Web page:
1. Go over the poems with students explaining what they discussed in small groups. (10-16 minutes- if class is broken into two classes, students can share artistic representations as well)
    2. Talk about western use of Rumi now and how it is often not mentioned that, at the core of his poetry, is his Islamic roots. (8-10 minutes)
    3. Show some Rumi memes. Is this cultural appropriation? Why or not? (12-15 minutes)


    Closing/Exit Ticket:


    Go around the room and have students say one word each that encapsulates the concept of  radical love.



Students should create an artistic representation (drawing, simple sculpture, vision board etc.) to reflect their ideas about their group poem. They should write a short paragraph to go with it explaining their ideas.

Please read these poems written by Rumi and answer the questions. Tomorrow, we will break into groups, and each group will present one of the poems for discussion.


“The Guest House”

This being human is a guest house.

Every morning a new arrival.

A joy, a depression, a meanness,

some momentary awareness comes

as an unexpected visitor.

Welcome and entertain them all!

Even if they’re a crowd of sorrows,

who violently sweep your house

empty of its furniture,

still, treat each guest honorably.

He may be clearing you out

for some new delight.

The dark thought, the shame, the malice,

meet them at the door laughing,

and invite them in.

Be grateful for whoever comes,

because each has been sent

as a guide from beyond.



  1.     How does this poem reflect “radical love?”
  2.     What is the extended metaphor running throughout the poem?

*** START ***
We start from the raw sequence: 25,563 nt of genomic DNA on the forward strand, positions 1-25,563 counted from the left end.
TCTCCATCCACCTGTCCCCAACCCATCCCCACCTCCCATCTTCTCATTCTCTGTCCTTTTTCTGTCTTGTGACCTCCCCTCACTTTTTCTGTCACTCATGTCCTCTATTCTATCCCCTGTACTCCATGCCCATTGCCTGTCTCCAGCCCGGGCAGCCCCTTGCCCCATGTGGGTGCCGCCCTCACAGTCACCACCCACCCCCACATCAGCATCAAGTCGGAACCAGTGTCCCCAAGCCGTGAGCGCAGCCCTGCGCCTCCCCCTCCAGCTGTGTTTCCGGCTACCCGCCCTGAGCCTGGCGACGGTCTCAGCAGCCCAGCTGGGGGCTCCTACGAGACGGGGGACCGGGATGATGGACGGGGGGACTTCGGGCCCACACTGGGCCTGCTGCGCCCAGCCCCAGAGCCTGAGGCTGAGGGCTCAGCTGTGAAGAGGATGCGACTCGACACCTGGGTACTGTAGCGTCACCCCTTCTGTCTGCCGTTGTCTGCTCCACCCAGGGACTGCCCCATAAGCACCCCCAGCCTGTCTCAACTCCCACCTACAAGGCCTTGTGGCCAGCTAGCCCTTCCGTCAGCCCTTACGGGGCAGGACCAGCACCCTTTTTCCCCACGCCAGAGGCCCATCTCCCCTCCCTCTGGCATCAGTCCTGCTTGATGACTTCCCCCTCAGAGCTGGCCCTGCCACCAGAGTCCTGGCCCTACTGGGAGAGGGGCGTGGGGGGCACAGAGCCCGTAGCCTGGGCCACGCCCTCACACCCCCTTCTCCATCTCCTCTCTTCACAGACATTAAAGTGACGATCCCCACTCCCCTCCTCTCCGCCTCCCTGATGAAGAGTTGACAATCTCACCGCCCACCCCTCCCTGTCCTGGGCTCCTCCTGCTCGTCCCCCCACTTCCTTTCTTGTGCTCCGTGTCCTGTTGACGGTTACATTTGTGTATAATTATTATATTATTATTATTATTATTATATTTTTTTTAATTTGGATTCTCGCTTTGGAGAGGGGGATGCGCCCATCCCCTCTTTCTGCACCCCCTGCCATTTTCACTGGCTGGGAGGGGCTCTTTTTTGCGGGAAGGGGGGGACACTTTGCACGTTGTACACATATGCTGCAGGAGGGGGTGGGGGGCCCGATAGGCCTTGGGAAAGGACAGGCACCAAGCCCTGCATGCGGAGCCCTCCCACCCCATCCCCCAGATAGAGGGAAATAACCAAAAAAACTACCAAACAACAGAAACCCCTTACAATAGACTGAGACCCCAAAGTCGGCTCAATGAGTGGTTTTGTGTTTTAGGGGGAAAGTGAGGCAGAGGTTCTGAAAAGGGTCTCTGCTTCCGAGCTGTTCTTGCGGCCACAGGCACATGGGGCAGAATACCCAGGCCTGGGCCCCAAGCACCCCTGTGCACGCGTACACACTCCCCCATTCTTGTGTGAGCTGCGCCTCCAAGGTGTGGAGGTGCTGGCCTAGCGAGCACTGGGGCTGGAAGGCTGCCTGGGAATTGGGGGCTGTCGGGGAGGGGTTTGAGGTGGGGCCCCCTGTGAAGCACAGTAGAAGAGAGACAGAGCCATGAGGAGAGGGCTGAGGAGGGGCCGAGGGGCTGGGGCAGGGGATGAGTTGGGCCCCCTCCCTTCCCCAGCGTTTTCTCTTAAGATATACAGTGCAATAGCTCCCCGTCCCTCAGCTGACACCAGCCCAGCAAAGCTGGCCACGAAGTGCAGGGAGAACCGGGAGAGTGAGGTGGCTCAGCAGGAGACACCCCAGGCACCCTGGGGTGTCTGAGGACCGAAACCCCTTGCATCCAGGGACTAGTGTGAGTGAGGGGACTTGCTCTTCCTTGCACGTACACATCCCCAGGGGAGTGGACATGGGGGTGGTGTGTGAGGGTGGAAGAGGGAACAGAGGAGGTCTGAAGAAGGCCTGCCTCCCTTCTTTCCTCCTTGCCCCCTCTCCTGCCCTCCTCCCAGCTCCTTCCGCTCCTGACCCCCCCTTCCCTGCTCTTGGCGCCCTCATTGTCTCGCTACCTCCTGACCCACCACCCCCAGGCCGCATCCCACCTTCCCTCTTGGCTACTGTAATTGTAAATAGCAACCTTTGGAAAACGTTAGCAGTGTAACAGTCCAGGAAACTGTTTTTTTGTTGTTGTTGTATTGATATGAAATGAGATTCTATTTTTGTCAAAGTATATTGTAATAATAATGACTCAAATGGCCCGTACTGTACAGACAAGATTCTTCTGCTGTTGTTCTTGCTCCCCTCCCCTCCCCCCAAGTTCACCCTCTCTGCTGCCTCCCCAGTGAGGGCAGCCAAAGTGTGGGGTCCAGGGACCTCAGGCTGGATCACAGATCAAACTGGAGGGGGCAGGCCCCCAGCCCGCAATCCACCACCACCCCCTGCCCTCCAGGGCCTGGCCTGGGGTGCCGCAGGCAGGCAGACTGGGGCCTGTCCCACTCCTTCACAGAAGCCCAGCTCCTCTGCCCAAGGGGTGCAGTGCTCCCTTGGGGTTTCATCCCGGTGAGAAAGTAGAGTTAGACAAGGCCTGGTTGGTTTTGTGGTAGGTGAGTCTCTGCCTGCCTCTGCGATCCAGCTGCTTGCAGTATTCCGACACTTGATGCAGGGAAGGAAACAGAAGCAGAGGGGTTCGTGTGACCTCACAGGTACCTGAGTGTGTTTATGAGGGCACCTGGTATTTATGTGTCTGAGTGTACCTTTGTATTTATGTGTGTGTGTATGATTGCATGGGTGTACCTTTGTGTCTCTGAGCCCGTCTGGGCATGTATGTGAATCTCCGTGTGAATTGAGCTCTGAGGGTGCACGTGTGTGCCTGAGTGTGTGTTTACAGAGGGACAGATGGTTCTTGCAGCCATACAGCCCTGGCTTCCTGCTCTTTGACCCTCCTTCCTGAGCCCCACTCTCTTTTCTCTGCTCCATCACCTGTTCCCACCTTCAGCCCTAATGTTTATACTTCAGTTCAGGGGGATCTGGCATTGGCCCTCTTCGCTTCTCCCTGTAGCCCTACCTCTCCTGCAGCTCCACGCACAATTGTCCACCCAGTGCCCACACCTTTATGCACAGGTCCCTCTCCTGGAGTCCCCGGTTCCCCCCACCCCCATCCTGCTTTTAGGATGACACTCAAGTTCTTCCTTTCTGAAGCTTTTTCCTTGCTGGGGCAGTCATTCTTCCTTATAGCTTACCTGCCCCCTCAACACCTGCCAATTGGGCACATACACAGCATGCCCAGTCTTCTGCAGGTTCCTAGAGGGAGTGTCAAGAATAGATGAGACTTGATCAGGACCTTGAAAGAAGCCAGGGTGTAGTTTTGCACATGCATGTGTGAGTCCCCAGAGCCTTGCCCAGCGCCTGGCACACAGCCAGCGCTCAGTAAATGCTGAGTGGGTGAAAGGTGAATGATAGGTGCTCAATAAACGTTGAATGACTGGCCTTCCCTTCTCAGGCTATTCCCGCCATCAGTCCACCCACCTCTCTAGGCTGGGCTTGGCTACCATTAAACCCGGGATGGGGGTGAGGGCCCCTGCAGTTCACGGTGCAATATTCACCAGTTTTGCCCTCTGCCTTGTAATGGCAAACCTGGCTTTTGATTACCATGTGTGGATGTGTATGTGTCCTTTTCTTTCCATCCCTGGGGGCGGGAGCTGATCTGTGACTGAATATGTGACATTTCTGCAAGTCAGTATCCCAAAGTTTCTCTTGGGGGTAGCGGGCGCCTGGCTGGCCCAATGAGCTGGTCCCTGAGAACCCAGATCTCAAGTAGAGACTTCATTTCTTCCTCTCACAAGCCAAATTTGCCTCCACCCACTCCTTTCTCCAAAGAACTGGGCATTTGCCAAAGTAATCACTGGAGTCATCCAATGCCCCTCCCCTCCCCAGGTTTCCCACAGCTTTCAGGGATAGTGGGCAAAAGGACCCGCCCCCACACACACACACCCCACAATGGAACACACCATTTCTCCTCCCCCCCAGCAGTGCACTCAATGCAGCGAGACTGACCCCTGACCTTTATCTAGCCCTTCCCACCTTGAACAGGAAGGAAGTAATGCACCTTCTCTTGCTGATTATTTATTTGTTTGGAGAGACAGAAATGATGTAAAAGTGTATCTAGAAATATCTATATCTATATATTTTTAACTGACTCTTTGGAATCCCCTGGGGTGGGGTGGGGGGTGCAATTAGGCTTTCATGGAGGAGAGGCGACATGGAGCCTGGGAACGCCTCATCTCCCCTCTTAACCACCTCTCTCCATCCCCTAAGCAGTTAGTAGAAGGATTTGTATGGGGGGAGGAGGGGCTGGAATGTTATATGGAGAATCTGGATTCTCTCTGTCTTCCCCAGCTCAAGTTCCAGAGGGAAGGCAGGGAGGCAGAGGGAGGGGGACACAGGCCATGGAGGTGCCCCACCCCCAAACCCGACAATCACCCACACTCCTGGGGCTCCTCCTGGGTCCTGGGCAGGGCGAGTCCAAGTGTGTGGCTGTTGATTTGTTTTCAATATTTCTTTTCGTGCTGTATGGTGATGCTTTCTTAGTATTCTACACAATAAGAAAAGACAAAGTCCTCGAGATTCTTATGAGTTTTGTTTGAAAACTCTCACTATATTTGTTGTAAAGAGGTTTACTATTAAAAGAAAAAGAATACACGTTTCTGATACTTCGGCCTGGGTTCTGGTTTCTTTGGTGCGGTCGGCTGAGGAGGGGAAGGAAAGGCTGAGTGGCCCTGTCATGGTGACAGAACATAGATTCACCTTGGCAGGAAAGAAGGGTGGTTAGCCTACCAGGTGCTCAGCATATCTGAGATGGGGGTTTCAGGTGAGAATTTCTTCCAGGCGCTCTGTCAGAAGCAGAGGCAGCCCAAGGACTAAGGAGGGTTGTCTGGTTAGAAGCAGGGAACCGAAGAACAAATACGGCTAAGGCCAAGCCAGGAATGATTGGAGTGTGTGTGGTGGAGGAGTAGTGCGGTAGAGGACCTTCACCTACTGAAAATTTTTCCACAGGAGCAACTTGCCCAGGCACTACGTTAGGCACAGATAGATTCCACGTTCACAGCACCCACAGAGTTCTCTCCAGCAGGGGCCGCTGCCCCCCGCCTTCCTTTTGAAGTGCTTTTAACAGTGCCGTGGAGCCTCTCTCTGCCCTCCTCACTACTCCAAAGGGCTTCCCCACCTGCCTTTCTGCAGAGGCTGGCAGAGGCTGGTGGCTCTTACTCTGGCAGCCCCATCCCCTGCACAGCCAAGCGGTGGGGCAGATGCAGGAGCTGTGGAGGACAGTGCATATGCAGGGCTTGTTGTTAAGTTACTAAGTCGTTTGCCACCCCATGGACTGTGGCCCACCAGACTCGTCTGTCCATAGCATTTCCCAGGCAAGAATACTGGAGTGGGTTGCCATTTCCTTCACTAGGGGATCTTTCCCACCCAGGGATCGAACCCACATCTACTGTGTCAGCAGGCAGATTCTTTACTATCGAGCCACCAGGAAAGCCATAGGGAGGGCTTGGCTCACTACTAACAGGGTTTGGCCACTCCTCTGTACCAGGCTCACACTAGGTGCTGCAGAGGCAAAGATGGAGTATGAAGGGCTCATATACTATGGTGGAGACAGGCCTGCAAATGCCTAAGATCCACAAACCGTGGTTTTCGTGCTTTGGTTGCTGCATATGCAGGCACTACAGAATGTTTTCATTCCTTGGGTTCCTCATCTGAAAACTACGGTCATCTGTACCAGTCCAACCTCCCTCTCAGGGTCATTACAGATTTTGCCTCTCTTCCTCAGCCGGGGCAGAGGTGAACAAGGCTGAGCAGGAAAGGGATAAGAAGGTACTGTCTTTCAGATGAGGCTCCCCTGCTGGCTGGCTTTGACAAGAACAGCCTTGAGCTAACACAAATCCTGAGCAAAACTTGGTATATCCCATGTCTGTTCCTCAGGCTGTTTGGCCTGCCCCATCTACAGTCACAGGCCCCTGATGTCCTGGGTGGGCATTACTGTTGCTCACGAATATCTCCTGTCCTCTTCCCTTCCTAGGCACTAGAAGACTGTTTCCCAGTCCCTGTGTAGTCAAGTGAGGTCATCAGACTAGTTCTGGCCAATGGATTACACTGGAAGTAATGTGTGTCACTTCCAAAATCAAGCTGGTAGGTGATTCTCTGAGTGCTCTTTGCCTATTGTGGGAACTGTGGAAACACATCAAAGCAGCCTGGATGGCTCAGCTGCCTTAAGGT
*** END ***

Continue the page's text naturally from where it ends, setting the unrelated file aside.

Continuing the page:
3.     What does he think we should do with dark thoughts and shame? How do you interpret this?
  4.     How does the perspective reflected in this piece apply to your current life?
  5.     How can one treat each guest as though it is a guide?




“The True Sufi”


What makes the Sufi? Purity of heart;

Not the patched mantle and the lust perverse

Of those vile earth-bound men who steal his name.

He in all dregs discerns the essence pure:

In hardship ease, in tribulation joy.

The phantom sentries, who with batons drawn

Guard Beauty’s place-gate and curtained bower,

Give way before him, unafraid he passes,

And showing the King’s arrow, enters in.



  1.     What makes a real Sufi?
  2.     What metaphors can you find?
  3.     How are parts of this oxymoronic?
  4.     What is the message?



“Two Kinds of Intelligence”


There are two kinds of intelligence: one acquired,

as a child in school memorizes facts and concepts

from books and from what the teacher says,

collecting information from the traditional sciences

as well as from the new sciences.

With such intelligence you rise in the world.

You get ranked ahead or behind others

in regard to your competence in retaining

information. You stroll with this intelligence

in and out of fields of knowledge, getting always more

marks on your preserving tablets.

There is another kind of tablet, one

already completed and preserved inside you.

A spring overflowing its springbox. A freshness

in the center of the chest. This other intelligence

does not turn yellow or stagnate. It’s fluid,

and it doesn’t move from outside to inside

through conduits of plumbing-learning.

This second knowing is a fountainhead

from within you, moving out




  1.     What are the two kinds of intelligence? How are we, as a society, used to thinking of intelligence?
  2.     Underline the metaphors in the piece and analyze what they mean.
  3.     What is the message, and how does it pertain to your life?

Contributor Bio

Diana Degnan-LaFon has been teaching at Notre Dame Preparatory School, which is an independent, Catholic school for girls, since 2007, and has served as the English department chairperson for the last five years. She has a B.A. in English and Fine Arts from Loyola University Maryland, an M.A. in Communications and Theatre from Montclair State University, and a Ph.D. in English from Morgan State University. She studied secondary English and Special Education at Notre Dame of Maryland University and holds an A.A.S. in massage therapy from the Community College of Baltimore County.